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BCCIOSARM64 is the Appmethod C++ compiler for 64-bit iOS.

BCCIOSARM64 is based on Clang 3.3.1. See Clang-enhanced C++ Compilers for information that the BCCIOSARM64 compiler has in common with other Clang-enhanced C++ compilers.

  • BCCIOSARM64 does not support the iOS Simulator. The iOS Simulator runs a special, non-ARM version of iOS. Appmethod does not provide any C++ compiler for the iOS Simulator.
  • For 32-bit iOS, use BCCIOSARM instead.

General Information

Field Value
Calling Conventions


Name Mangling Itanium (with small differences)
Standard Library LLVM libc++

Output Files

File Type File Extension File Format
Executable Mach-O
Shared Library N/A¹
Static Library .a ar
Compiled Object .o Mach-O
Note: iOS does not support applications containing shared libraries.

Writing C++ Code for BCCIOSARM64

To write C++ code specifically for BCCIOSARM64, use:

#if defined(__APPLE__) && defined(__arm64__)
    // Your code.
Note: This is compiler-specific code, and it is not the recommended way to write iOS-specific code. See Creating an iOS App, Writing Code for iOS Only.

For more information, see Clang-enhanced C++ Compilers, Predefined Macros.

Implementation of Some Data Types in BCCIOSARM64

The 64-bit runtime environment on iOS changes the sizes of many built-in data types. This section explains how to use the following Object Pascal data in C++ codes for 64-bit iOS devices:


On iOS64 platform, the Object Pascal type NativeInt is implemented via the long type. This might affect the codes that involve constants. To avoid ambiguity, the code must use the L-suffix as shown in the following code snippet:

NativeInt ni;
#if defined(_PLAT_IOS64)
  if (ni == 99L)
  if (ni == 99)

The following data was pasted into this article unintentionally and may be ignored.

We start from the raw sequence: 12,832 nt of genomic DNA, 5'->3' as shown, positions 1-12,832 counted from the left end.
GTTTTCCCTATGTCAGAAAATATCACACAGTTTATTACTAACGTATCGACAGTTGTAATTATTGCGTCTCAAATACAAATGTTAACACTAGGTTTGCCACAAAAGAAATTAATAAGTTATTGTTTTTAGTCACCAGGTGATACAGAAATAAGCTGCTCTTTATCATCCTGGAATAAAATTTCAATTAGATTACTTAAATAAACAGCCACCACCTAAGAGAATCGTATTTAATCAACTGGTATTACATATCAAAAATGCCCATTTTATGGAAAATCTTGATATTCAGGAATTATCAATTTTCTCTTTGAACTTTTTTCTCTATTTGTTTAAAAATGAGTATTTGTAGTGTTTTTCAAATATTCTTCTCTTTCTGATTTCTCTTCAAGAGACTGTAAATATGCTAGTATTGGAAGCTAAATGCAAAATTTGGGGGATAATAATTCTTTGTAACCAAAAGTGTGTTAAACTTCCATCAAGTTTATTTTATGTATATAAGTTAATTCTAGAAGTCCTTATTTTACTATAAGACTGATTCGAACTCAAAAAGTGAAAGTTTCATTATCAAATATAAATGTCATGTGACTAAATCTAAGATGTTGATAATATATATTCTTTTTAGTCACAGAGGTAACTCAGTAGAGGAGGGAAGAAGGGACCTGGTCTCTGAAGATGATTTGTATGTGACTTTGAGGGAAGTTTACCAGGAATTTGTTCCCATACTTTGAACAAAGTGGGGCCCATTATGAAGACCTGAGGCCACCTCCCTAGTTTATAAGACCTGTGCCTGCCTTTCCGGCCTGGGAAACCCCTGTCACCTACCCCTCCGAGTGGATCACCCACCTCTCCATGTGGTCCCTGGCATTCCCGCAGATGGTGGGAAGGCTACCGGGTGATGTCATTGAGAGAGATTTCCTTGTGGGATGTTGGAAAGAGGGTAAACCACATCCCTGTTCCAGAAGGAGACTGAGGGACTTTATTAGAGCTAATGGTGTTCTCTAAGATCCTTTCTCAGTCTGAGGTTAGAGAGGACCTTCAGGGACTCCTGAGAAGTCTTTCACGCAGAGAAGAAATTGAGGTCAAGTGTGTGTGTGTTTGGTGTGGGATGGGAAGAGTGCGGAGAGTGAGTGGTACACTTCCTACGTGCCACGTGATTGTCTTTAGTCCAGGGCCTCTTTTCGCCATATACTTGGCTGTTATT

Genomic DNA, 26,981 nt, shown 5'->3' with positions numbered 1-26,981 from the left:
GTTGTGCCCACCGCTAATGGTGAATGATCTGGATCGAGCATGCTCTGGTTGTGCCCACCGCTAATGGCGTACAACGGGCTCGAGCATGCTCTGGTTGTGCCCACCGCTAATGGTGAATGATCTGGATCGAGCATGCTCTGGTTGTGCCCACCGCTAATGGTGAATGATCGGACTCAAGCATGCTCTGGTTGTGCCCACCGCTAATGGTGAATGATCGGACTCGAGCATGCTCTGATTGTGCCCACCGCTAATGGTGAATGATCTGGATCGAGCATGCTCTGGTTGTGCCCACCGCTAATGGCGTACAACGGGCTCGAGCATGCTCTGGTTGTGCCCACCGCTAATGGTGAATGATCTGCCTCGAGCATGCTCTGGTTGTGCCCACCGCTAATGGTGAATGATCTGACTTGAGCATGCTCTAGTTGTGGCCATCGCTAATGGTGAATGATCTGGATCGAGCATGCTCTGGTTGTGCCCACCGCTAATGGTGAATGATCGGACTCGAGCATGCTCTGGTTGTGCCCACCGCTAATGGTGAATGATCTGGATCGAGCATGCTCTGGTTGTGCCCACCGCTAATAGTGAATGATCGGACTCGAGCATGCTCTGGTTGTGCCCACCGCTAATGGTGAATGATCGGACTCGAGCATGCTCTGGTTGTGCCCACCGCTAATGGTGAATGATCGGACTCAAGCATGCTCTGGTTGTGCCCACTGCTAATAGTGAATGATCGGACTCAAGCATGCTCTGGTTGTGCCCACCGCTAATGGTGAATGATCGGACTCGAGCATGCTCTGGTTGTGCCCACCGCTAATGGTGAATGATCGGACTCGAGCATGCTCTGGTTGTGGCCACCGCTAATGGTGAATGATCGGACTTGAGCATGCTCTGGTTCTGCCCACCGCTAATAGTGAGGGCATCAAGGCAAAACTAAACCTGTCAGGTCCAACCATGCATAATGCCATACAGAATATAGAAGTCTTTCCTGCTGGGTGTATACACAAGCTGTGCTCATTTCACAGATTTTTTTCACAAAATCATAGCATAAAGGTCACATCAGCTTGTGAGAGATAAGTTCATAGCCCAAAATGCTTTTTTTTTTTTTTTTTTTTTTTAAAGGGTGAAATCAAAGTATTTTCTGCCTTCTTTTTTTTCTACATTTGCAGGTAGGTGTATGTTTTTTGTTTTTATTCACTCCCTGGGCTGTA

Note: In the code snippet above, the code that does not use the L-suffix would be ambiguous for iOS64 platform.


In Object Pascal codes, the TypeInfo function returns a pointer to the RTTI (Run-time Type Information) block that describes a given type. However, this function is not available in Appmethod C++. In C++ codes you should use the __delphirtti keyword instead.

On iOS64, for a long type, the TypeInfo function returns a typeinfo of the System::tkInt64 kind. At the same time, on other platforms, it returns a typeinfo of the System::tkInteger kind. To clarify, consider the following code snippet:

System::Typinfo::PTypeInfo ti;
    ti = __delphirtti(long);
#if defined(_PLAT_IOS64)
    assert(ti->Kind == System::tkInt64);
    assert(pData->MinInt64Value == -9223372036854775808L);
    assert(pData->MaxInt64Value == 9223372036854775807L);
    assert(ti->Kind == System::tkInteger);
    assert(pData->OrdType == System::Typinfo::otSLong);
    assert(pData->MinValue == -2147483648);
    assert(pData->MaxValue == 2147483647);

The Typeinfo differences mentioned above can cause an incompatibility between iOS64 client code interacting with a Server. For example, when you send a long via SOAP, the iOS64 platform will serialize it as an xml long while other platforms will serialize it as a xml int.

For example, the following table shows the XML produced when a long is sent from a Win32 and an iOS64 client:

iOS64   WIN32  
<V xsi:type="xsd:long">-1000</V> <V xsi:type="xsd:int">-1000</V>

Most runtime environments will transparently convert the XML back to the appropriate type upon deserialization. However, due to the differences in the range of an xml:long vs an xml:int, an iOS64 client could send a value that is truncated by a WIN32 receiver.

See Also